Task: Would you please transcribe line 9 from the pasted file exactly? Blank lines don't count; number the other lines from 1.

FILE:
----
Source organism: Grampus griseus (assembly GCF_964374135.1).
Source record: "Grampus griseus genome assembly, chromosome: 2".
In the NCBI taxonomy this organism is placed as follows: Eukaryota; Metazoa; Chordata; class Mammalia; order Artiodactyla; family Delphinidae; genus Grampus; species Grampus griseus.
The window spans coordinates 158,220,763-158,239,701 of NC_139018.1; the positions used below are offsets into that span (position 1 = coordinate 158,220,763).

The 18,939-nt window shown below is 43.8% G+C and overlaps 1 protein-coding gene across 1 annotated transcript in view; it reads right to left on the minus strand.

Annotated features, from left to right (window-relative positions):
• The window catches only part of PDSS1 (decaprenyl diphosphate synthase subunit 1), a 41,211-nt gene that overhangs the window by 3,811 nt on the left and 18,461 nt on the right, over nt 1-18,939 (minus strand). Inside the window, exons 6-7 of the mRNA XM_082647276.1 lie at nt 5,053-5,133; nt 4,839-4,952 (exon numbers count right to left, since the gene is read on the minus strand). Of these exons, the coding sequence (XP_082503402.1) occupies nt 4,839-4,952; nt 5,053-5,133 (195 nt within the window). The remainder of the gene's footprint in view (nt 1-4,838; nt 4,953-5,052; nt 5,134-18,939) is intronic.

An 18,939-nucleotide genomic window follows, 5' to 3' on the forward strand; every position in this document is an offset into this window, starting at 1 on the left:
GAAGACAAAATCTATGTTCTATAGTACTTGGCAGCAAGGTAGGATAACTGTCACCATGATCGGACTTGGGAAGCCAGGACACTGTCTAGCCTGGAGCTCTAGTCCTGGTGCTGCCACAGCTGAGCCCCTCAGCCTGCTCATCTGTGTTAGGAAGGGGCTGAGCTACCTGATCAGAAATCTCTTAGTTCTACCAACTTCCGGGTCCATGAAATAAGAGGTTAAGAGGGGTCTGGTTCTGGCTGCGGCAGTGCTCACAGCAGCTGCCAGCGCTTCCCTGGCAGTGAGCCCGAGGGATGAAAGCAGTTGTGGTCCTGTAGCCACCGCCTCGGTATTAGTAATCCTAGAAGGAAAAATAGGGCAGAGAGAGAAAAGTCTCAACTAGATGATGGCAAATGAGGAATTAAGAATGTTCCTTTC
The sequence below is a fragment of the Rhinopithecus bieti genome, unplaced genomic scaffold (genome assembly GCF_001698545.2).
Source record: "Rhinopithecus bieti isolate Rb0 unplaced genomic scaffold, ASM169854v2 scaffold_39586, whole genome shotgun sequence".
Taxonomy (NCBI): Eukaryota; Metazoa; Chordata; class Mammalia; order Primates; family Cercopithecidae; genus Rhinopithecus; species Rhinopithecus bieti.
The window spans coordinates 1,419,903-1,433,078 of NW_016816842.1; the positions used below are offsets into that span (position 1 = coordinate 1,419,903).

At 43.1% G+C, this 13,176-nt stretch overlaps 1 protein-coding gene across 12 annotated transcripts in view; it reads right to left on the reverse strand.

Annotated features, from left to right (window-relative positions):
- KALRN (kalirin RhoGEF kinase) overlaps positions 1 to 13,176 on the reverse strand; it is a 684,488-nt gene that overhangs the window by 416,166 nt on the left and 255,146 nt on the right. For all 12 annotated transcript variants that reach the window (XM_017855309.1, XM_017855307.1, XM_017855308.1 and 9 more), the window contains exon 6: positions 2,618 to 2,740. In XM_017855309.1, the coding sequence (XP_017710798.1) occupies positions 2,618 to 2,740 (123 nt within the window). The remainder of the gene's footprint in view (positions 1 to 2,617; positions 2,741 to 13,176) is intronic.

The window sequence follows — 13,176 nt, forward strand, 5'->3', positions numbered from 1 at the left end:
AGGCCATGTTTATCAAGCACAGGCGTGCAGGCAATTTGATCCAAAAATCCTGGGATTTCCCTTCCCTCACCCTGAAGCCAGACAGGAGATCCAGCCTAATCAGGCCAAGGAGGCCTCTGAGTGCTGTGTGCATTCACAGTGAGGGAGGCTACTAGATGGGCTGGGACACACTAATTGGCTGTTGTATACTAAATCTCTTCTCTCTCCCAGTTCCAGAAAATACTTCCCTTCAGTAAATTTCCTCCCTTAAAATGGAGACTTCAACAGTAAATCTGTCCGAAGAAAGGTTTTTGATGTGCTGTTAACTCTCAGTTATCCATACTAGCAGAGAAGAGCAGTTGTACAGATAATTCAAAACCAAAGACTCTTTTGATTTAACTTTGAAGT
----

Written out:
GAAGACAAAATCTATGTTCTATAGTACTTGGCAGCAAGGTAGGATAACTGTCACCATGATCGGACTTGGGAAGCCAGGACACTGTCTAGCCTGGAGCTCTAGTCCTGGTGCTGCCACAGCTGAGCCCCTCAGCCTGCTCATCTGTGTTAGGAAGGGGCTGAGCTACCTGATCAGAAATCTCTTAGTTCTACCAACTTCCGGGTCCATGAAATAAGAGGTTAAGAGGGGTCTGGTTCTGGCTGCGGCAGTGCTCACAGCAGCTGCCAGCGCTTCCCTGGCAGTGAGCCCGAGGGATGAAAGCAGTTGTGGTCCTGTAGCCACCGCCTCGGTATTAGTAATCCTAGAAGGAAAAATAGGGCAGAGAGAGAAAAGTCTCAACTAGATGATGGCAAATGAGGAATTAAGAATGTTCCTTTC